Tuesday, August 20, 2013

The Great Big Baby-Led Weaning Post, Part 1

When Lilah was six months to a year old, you could often find me in the kitchen, boiling, pureeing, and freezing organic fruits and veggies to serve to her at mealtimes.  Sound familiar?

This time around, as Henry approached the six month mark, I knew I would have neither the time, nor the desire (and certainly not the energy!) to spend his precious naptimes boiling and pureeing away.  I wanted to make starting solids as painless as possible for all of us.  So I started looking into Baby-Led Weaning (BLW), also known as Baby-Led Feeding or Self-Feeding.  I knew a number of families who had tried this method for feeding solids, often with their second or third babies, and I was interested to know what it entailed. 

Now that I'm the one doing it and posting photos all over Instagram and Facebook, I've had several friends ask me about it, and I am more than happy to share my experiences.

There are some good resources on the internet, including the Baby-Led Weaning site, Baby Center Canada and Canadian Family. But there aren't a lot of specifics out there, mainly because the idea with BLW is that pretty much anything goes.  You kind of have to wing it, which can be a bit challenging for those of us who are admitted control freaks.  And I think that would be especially true for first-time parents.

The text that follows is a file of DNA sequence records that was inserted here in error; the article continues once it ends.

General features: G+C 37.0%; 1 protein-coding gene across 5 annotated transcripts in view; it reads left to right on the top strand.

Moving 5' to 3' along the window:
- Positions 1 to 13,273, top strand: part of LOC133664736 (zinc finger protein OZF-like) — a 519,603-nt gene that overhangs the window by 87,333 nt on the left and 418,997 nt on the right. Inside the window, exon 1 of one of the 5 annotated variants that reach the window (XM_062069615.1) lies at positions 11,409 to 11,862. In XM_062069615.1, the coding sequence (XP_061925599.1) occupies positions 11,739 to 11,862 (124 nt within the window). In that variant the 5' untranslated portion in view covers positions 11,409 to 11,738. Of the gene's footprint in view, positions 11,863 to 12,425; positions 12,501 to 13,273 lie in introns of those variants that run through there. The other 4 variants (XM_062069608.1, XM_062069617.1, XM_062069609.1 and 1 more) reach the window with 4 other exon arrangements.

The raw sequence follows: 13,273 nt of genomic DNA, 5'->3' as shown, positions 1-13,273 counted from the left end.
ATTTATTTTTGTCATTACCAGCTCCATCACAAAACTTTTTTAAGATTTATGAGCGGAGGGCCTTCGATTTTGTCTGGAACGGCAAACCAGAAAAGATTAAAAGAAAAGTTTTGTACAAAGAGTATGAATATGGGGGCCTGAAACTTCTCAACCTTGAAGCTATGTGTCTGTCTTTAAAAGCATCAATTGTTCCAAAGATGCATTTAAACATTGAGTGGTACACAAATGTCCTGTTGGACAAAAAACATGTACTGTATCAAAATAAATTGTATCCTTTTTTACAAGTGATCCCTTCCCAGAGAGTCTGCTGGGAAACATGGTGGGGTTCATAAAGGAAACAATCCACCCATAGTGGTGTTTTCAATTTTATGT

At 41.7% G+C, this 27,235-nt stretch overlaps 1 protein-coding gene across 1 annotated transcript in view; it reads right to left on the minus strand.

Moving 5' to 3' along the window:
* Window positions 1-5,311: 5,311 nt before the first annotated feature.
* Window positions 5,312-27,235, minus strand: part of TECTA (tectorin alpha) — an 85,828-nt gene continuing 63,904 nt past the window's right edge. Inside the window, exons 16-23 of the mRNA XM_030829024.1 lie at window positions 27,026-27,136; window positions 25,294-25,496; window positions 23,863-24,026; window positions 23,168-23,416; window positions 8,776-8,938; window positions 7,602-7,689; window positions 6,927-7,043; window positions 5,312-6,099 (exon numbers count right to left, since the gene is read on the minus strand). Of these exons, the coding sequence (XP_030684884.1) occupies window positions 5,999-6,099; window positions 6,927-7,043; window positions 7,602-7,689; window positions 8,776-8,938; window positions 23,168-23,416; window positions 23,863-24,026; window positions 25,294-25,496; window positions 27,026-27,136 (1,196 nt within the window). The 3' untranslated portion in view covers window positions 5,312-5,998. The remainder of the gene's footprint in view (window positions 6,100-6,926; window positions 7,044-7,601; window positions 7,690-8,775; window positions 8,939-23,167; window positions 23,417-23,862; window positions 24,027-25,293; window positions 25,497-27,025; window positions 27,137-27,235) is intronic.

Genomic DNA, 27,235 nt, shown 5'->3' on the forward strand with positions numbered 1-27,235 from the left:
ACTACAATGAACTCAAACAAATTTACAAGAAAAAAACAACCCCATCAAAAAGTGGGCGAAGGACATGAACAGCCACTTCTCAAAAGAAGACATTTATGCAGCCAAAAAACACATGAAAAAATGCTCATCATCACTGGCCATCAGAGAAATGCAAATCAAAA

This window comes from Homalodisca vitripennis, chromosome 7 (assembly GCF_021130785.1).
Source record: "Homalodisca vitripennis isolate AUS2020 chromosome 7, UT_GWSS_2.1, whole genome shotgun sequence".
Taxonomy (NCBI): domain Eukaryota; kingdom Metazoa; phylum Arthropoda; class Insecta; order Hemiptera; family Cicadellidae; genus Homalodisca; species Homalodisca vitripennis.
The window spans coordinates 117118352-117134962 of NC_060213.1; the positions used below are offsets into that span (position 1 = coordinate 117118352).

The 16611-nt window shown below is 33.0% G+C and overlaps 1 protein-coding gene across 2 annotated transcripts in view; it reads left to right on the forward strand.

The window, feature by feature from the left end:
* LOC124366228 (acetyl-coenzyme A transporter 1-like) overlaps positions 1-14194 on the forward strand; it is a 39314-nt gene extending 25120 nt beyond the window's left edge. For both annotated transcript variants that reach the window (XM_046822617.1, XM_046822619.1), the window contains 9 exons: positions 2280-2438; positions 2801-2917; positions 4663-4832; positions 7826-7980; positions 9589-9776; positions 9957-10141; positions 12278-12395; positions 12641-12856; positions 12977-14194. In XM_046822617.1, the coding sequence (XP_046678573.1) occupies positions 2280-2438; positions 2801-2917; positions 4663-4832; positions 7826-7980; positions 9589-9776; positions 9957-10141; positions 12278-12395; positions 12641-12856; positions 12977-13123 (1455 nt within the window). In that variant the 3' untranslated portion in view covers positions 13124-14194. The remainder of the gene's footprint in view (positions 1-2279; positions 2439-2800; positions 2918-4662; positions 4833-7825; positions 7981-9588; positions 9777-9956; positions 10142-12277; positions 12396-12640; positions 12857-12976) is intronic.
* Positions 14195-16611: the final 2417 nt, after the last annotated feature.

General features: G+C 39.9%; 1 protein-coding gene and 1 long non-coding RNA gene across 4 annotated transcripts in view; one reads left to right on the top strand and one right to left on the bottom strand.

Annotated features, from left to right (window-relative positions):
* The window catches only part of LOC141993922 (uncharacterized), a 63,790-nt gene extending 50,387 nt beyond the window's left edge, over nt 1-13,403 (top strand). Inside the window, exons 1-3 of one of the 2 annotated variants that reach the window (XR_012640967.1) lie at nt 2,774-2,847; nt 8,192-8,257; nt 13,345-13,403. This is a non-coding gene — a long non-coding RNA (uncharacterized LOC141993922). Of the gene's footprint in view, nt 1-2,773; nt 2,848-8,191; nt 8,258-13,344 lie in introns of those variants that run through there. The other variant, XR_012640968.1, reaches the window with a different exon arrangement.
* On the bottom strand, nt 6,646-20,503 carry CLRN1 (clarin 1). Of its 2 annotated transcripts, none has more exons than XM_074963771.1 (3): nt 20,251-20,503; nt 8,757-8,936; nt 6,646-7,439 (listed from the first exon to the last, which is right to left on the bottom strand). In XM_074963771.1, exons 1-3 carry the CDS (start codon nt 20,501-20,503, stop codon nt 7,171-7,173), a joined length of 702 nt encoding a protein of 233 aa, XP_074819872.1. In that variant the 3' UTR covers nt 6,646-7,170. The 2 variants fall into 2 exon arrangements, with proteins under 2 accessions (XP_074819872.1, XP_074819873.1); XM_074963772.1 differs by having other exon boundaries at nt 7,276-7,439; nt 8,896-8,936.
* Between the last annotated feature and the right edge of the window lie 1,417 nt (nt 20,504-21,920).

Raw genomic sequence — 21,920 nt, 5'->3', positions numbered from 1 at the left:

Even this time around, it felt like a bit of a leap of faith, given that Henry's diet had consisted exclusively of breast milk up until he turned six months.  I had been intimately acquainted with every drop of sustenance that had passed his lips, and now I was about to plop some food down on the tray of his high chair and let him go to work on it.

But, when it comes to babies, I have always tried to consider how things would have been done back in the bad old days, before high chairs and blenders and fortified baby cereals and the onslaught of parenting information with which we are bombarded every. single. day.

So I let him go for it.  But that's not to say that I didn't have a preliminary checklist to ensure safety and my own confidence in this practice.

First off, my research indicated that babies should be able to sit unassisted before starting self-feeding.  Henry was able to sit up by himself by five and a half months.  Check.  He was showing a definite interest in the foods on our plates and started to get a little peeved when everyone around him was eating without him.  Even when we sat him up in his high chair with toys to entertain him while the rest of us ate dinner. Check.  I still waited until he turned six months, though.  Just to be sure.